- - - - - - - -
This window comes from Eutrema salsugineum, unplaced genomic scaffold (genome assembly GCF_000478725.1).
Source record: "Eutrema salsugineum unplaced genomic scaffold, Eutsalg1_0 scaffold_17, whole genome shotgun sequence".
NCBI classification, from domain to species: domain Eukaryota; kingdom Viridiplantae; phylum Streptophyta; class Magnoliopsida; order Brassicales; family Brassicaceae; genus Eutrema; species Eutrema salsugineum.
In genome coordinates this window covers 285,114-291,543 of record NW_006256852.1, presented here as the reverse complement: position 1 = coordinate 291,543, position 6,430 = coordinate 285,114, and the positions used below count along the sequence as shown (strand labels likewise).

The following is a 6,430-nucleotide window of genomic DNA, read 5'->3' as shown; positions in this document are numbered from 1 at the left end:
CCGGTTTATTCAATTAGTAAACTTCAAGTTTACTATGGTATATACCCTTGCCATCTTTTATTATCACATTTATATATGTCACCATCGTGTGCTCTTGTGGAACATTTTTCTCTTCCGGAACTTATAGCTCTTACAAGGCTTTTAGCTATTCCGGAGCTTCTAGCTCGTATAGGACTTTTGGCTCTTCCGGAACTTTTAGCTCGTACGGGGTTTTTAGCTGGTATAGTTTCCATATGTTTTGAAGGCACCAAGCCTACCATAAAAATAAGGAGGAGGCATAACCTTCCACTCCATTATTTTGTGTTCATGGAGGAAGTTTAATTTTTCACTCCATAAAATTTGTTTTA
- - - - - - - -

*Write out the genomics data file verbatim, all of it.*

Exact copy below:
This window comes from Eutrema salsugineum, unplaced genomic scaffold (genome assembly GCF_000478725.1).
Source record: "Eutrema salsugineum unplaced genomic scaffold, Eutsalg1_0 scaffold_17, whole genome shotgun sequence".
NCBI classification, from domain to species: domain Eukaryota; kingdom Viridiplantae; phylum Streptophyta; class Magnoliopsida; order Brassicales; family Brassicaceae; genus Eutrema; species Eutrema salsugineum.
In genome coordinates this window covers 285,114-291,543 of record NW_006256852.1, presented here as the reverse complement: position 1 = coordinate 291,543, position 6,430 = coordinate 285,114, and the positions used below count along the sequence as shown (strand labels likewise).

The following is a 6,430-nucleotide window of genomic DNA, read 5'->3' as shown; positions in this document are numbered from 1 at the left end:
CCGGTTTATTCAATTAGTAAACTTCAAGTTTACTATGGTATATACCCTTGCCATCTTTTATTATCACATTTATATATGTCACCATCGTGTGCTCTTGTGGAACATTTTTCTCTTCCGGAACTTATAGCTCTTACAAGGCTTTTAGCTATTCCGGAGCTTCTAGCTCGTATAGGACTTTTGGCTCTTCCGGAACTTTTAGCTCGTACGGGGTTTTTAGCTGGTATAGTTTCCATATGTTTTGAAGGCACCAAGCCTACCATAAAAATAAGGAGGAGGCATAACCTTCCACTCCATTATTTTGTGTTCATGGAGGAAGTTTAATTTTTCACTCCATAAAATTTGTTTTA